I’ve been talking about it for several weeks now, “Hurry up and get out there! The bluefin aren’t going to be around forever!” We’ve hit a point now where we may have reached that turning point in the season.
Kelp Paddy Fishing
During the course of this week, several boats had success finding kelps holding yellowtail(fishing kelp beds tips), with yellowfin in the mix nearby. I was having this discussion with one of my fishing buddies this week. It’s not that I think there are and may continue to be bluefin around. It’s just that with a more consistent fishery to target than bluefin, I fully expect that our sportboat captains will opt to target the higher percentage bite.
So what are the implications for us anglers?
Well for one, if you want to still get on a bluefin, you’re going to want to find a ride specifically targeting them. If the trip description says “Offshore Freelance” chances are it will take the bluefin exhibiting a complete change in character to get more than a quick look. They’re going to have to charge the boat and lick the paint off to warrant an extended stop.
For another, it also changes what you’ll need in terms of gear and technique. Expect the yellowfin and yellowtail to be a lot more bait friendly. If your only concern is feeling a good pull and bringing home fish, you could take a 20 anchovy setup and 30 sardine setup and call it a day. The fish that I’m seeing, both yellowfin and yellowtail are in the say 15-40 lb. range, with the lowend being better grade paddy yellows than we’re used to seeing and the 40’s being the better grade yellowfin. As long as you make sure you put on some fresh line and don’t use a thin gauge rockfish kind of hook and you will be good to go.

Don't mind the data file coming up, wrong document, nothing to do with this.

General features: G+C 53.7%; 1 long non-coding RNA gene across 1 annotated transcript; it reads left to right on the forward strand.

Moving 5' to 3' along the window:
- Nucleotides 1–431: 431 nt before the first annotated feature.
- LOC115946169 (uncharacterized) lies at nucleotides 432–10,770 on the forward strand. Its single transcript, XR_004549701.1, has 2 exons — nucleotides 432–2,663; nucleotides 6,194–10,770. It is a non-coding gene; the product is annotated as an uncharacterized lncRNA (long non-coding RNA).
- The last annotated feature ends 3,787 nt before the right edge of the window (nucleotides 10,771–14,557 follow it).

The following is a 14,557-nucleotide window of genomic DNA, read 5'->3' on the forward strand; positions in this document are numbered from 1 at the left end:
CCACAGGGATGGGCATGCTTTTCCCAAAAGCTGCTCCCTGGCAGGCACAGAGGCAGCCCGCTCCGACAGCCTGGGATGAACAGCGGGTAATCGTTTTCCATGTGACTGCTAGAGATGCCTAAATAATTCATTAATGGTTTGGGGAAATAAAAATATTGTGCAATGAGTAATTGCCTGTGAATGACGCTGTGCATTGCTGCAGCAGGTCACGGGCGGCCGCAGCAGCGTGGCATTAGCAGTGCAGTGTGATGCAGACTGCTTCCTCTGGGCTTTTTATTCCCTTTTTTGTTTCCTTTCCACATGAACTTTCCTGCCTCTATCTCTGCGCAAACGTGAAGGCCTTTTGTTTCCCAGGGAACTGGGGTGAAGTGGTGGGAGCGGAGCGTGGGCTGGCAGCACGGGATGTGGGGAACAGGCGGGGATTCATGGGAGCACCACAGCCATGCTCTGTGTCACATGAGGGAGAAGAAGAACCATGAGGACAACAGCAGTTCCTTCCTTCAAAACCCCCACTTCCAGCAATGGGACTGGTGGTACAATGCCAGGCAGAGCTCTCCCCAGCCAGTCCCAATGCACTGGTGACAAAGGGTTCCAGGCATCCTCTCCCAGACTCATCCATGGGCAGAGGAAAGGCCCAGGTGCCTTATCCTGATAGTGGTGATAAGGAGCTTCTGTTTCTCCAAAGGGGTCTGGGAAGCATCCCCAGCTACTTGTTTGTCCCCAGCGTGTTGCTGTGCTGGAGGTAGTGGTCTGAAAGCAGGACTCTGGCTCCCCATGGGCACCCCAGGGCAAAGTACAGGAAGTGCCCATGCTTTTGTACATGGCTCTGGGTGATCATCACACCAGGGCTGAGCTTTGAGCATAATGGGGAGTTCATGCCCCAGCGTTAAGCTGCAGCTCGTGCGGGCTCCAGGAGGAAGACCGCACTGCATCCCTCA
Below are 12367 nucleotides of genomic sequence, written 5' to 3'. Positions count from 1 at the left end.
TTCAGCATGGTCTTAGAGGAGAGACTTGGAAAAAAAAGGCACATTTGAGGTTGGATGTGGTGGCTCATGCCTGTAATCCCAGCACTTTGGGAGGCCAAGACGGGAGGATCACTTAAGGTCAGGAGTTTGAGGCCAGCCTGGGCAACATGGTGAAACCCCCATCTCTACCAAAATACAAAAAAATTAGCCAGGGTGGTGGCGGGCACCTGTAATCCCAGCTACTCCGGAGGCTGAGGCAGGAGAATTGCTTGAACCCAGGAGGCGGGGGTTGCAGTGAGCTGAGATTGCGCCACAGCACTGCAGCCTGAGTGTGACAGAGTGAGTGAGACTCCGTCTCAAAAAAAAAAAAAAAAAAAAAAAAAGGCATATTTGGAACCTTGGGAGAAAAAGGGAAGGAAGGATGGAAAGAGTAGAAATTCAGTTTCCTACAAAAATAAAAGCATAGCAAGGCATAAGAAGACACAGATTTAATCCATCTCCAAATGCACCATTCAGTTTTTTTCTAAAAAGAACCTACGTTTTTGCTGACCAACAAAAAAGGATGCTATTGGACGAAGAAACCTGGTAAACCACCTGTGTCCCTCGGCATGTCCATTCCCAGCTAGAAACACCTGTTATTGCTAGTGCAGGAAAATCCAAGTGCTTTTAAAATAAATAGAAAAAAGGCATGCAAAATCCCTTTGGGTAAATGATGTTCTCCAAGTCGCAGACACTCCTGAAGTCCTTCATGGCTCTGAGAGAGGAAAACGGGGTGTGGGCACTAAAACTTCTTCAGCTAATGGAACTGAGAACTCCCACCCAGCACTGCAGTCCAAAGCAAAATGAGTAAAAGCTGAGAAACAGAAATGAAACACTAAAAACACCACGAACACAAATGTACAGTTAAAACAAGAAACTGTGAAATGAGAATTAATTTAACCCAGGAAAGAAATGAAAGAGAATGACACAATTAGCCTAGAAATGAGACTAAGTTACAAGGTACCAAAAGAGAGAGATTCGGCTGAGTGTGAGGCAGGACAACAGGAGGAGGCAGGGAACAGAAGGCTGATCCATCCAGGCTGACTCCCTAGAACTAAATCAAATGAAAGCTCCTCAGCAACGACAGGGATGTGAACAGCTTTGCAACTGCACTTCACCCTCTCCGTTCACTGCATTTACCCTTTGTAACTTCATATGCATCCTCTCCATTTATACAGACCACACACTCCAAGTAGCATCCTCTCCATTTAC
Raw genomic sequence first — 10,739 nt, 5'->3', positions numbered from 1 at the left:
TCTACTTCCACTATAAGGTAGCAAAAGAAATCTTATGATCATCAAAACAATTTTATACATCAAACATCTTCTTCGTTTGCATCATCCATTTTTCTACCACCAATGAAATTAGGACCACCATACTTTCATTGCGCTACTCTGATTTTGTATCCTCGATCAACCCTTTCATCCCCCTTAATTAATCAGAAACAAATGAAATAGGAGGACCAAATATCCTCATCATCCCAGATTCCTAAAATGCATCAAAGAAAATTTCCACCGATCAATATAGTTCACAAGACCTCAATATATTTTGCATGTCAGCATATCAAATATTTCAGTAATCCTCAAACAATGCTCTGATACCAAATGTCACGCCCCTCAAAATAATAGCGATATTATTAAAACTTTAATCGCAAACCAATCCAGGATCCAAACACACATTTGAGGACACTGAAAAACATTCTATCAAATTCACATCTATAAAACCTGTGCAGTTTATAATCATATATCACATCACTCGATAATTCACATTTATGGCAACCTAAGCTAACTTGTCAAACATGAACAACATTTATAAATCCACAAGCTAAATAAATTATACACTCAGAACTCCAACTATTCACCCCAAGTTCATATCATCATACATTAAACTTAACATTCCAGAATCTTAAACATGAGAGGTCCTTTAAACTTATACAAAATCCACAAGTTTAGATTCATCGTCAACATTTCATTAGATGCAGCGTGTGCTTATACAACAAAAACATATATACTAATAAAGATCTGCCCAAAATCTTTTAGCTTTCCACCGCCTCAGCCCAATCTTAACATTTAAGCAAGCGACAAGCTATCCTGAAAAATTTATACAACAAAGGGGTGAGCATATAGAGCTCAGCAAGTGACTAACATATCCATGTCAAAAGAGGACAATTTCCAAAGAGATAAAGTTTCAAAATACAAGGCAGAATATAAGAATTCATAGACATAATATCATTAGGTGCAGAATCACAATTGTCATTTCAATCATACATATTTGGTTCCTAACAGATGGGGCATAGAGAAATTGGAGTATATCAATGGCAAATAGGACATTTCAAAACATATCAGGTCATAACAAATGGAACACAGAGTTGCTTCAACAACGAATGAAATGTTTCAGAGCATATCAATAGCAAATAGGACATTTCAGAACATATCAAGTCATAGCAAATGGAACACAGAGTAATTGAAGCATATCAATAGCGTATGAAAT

This kind of fishing is very kid and rent rod friendly. If you’ve been waiting for “better counts” now is the time to make your plans. Weekend dates are often chartered up already, so you’re going to want to plan ahead.
The key skill required in this kind of fishing is flylining a bait. Before you get out there, I’d highly recommend getting on a local boat (the afternoon halfies fishing the Point Loma kelp are perfect) and (re)familiarize yourself with picking a good bait, and casting it out and away from the boat. I was able to teach Juliana to successfully catch calico bass on a flylined bait (I casted for her) in one afternoon. Having the confidence and know how to do this before you go will up the fun factor when you get offshore later.
Myself, I’ll still bring a 40 or 50 bait setup and my big popper setup in case we happen to run into the bluefin. This is fun fishing though and I won’t feel bad if I don’t catch bluefin. Get out and enjoy it. Who knows what we’ll get next year in a post El Nino offshore season. Good luck if you get out there.